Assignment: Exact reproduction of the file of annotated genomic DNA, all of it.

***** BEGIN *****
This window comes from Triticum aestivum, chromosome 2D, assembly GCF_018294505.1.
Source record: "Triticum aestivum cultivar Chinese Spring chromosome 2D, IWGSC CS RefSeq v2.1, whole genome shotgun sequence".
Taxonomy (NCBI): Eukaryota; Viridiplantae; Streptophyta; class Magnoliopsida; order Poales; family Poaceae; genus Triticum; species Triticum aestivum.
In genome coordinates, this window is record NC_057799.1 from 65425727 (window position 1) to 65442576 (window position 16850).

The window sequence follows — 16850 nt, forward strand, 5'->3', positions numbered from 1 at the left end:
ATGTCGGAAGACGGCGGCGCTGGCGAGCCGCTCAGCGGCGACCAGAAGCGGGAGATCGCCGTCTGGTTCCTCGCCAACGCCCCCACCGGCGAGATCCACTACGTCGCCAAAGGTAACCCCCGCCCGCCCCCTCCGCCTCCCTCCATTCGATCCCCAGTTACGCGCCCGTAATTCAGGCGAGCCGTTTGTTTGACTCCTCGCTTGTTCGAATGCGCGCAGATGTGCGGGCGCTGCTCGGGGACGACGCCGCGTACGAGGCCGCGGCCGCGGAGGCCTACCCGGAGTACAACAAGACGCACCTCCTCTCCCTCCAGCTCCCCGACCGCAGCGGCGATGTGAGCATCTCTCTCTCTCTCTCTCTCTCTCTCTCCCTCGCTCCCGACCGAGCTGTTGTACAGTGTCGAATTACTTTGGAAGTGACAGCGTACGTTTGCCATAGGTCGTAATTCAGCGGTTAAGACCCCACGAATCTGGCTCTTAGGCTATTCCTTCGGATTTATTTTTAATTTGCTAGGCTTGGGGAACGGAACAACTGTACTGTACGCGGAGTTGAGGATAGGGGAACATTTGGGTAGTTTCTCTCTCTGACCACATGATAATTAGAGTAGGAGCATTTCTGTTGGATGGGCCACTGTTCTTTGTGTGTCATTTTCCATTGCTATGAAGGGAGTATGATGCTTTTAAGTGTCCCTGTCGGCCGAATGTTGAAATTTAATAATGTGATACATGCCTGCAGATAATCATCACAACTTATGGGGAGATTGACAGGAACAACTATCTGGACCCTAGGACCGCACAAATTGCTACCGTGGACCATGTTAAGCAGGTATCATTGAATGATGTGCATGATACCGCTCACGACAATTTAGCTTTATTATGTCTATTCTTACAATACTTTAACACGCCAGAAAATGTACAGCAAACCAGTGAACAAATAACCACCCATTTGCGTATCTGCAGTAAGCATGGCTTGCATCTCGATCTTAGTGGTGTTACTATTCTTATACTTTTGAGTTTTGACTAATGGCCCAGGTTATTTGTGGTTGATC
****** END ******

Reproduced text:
This window comes from Triticum aestivum, chromosome 2D, assembly GCF_018294505.1.
Source record: "Triticum aestivum cultivar Chinese Spring chromosome 2D, IWGSC CS RefSeq v2.1, whole genome shotgun sequence".
Taxonomy (NCBI): Eukaryota; Viridiplantae; Streptophyta; class Magnoliopsida; order Poales; family Poaceae; genus Triticum; species Triticum aestivum.
In genome coordinates, this window is record NC_057799.1 from 65425727 (window position 1) to 65442576 (window position 16850).

The window sequence follows — 16850 nt, forward strand, 5'->3', positions numbered from 1 at the left end:
ATGTCGGAAGACGGCGGCGCTGGCGAGCCGCTCAGCGGCGACCAGAAGCGGGAGATCGCCGTCTGGTTCCTCGCCAACGCCCCCACCGGCGAGATCCACTACGTCGCCAAAGGTAACCCCCGCCCGCCCCCTCCGCCTCCCTCCATTCGATCCCCAGTTACGCGCCCGTAATTCAGGCGAGCCGTTTGTTTGACTCCTCGCTTGTTCGAATGCGCGCAGATGTGCGGGCGCTGCTCGGGGACGACGCCGCGTACGAGGCCGCGGCCGCGGAGGCCTACCCGGAGTACAACAAGACGCACCTCCTCTCCCTCCAGCTCCCCGACCGCAGCGGCGATGTGAGCATCTCTCTCTCTCTCTCTCTCTCTCTCTCCCTCGCTCCCGACCGAGCTGTTGTACAGTGTCGAATTACTTTGGAAGTGACAGCGTACGTTTGCCATAGGTCGTAATTCAGCGGTTAAGACCCCACGAATCTGGCTCTTAGGCTATTCCTTCGGATTTATTTTTAATTTGCTAGGCTTGGGGAACGGAACAACTGTACTGTACGCGGAGTTGAGGATAGGGGAACATTTGGGTAGTTTCTCTCTCTGACCACATGATAATTAGAGTAGGAGCATTTCTGTTGGATGGGCCACTGTTCTTTGTGTGTCATTTTCCATTGCTATGAAGGGAGTATGATGCTTTTAAGTGTCCCTGTCGGCCGAATGTTGAAATTTAATAATGTGATACATGCCTGCAGATAATCATCACAACTTATGGGGAGATTGACAGGAACAACTATCTGGACCCTAGGACCGCACAAATTGCTACCGTGGACCATGTTAAGCAGGTATCATTGAATGATGTGCATGATACCGCTCACGACAATTTAGCTTTATTATGTCTATTCTTACAATACTTTAACACGCCAGAAAATGTACAGCAAACCAGTGAACAAATAACCACCCATTTGCGTATCTGCAGTAAGCATGGCTTGCATCTCGATCTTAGTGGTGTTACTATTCTTATACTTTTGAGTTTTGACTAATGGCCCAGGTTATTTGTGGTTGATC